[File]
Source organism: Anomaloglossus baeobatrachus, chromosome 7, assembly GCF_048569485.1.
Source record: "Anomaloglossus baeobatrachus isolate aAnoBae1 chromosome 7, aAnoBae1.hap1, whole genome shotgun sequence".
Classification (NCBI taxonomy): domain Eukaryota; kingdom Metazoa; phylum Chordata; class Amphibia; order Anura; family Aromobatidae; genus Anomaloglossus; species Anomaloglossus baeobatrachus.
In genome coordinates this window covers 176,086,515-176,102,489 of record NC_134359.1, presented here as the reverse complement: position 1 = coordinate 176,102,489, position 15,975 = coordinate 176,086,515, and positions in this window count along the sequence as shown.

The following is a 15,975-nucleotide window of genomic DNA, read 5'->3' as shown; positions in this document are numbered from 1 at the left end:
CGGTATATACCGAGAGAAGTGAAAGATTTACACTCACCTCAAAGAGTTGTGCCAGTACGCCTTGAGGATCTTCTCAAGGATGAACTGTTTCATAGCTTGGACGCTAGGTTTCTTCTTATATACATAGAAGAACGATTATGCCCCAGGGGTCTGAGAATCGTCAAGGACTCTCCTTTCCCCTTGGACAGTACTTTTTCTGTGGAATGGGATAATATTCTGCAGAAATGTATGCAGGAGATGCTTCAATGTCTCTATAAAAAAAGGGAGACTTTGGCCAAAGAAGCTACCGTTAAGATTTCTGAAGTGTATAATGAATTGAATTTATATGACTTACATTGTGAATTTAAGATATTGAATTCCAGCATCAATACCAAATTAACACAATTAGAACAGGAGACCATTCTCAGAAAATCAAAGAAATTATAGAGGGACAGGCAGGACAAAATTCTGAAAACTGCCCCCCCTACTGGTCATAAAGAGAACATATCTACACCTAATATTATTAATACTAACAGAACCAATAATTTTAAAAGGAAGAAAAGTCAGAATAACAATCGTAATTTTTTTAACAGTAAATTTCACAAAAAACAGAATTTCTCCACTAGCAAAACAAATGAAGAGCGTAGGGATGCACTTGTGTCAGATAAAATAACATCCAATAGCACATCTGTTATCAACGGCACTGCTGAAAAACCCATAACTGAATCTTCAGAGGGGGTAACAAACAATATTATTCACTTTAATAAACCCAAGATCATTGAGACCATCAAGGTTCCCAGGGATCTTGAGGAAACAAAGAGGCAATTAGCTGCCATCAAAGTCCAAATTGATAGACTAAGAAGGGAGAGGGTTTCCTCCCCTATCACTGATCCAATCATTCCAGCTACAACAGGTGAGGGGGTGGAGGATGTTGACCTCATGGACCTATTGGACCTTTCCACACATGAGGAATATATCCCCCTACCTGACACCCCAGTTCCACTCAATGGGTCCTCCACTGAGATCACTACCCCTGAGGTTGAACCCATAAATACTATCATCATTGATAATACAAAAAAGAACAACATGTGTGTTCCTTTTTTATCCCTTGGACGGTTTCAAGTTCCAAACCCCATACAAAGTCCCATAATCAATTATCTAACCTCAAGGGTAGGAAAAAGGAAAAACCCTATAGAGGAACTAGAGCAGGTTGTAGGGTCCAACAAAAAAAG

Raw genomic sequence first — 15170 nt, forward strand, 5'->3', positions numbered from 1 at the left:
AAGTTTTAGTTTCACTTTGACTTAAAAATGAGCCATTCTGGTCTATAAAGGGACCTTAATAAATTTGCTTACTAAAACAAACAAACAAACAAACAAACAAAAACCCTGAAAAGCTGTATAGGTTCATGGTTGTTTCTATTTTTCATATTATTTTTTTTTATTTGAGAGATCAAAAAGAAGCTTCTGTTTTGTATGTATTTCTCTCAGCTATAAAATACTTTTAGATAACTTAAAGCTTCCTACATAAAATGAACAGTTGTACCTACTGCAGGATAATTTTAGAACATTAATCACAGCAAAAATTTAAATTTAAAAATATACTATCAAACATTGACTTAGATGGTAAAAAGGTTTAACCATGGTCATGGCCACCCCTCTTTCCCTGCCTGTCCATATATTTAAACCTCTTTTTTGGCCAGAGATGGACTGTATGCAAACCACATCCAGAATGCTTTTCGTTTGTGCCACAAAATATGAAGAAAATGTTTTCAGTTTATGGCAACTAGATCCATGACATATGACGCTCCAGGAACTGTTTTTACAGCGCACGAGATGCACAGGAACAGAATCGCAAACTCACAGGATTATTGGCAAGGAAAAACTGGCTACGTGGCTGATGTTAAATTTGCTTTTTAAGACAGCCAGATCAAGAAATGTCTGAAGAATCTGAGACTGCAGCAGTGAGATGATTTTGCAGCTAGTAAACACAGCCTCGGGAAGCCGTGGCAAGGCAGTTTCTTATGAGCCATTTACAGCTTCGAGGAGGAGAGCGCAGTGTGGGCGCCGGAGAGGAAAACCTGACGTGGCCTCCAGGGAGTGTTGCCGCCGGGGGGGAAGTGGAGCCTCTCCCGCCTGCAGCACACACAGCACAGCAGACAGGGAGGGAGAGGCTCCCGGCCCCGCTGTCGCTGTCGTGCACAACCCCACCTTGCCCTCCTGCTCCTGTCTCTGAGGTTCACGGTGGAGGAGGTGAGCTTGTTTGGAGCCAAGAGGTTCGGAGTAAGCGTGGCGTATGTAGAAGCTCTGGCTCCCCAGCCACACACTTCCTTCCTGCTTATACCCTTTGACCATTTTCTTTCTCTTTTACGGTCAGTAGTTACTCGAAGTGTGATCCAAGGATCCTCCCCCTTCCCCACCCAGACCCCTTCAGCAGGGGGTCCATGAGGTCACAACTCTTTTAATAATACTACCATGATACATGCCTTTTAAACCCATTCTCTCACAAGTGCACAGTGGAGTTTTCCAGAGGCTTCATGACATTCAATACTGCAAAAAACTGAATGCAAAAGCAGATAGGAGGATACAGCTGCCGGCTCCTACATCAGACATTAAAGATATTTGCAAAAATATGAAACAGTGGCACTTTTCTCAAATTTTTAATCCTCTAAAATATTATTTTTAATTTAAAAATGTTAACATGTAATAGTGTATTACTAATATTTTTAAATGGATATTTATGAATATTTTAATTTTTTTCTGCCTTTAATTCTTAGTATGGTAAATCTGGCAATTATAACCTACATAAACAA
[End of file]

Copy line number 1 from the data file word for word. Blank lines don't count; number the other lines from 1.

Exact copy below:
Source organism: Anomaloglossus baeobatrachus, chromosome 7, assembly GCF_048569485.1.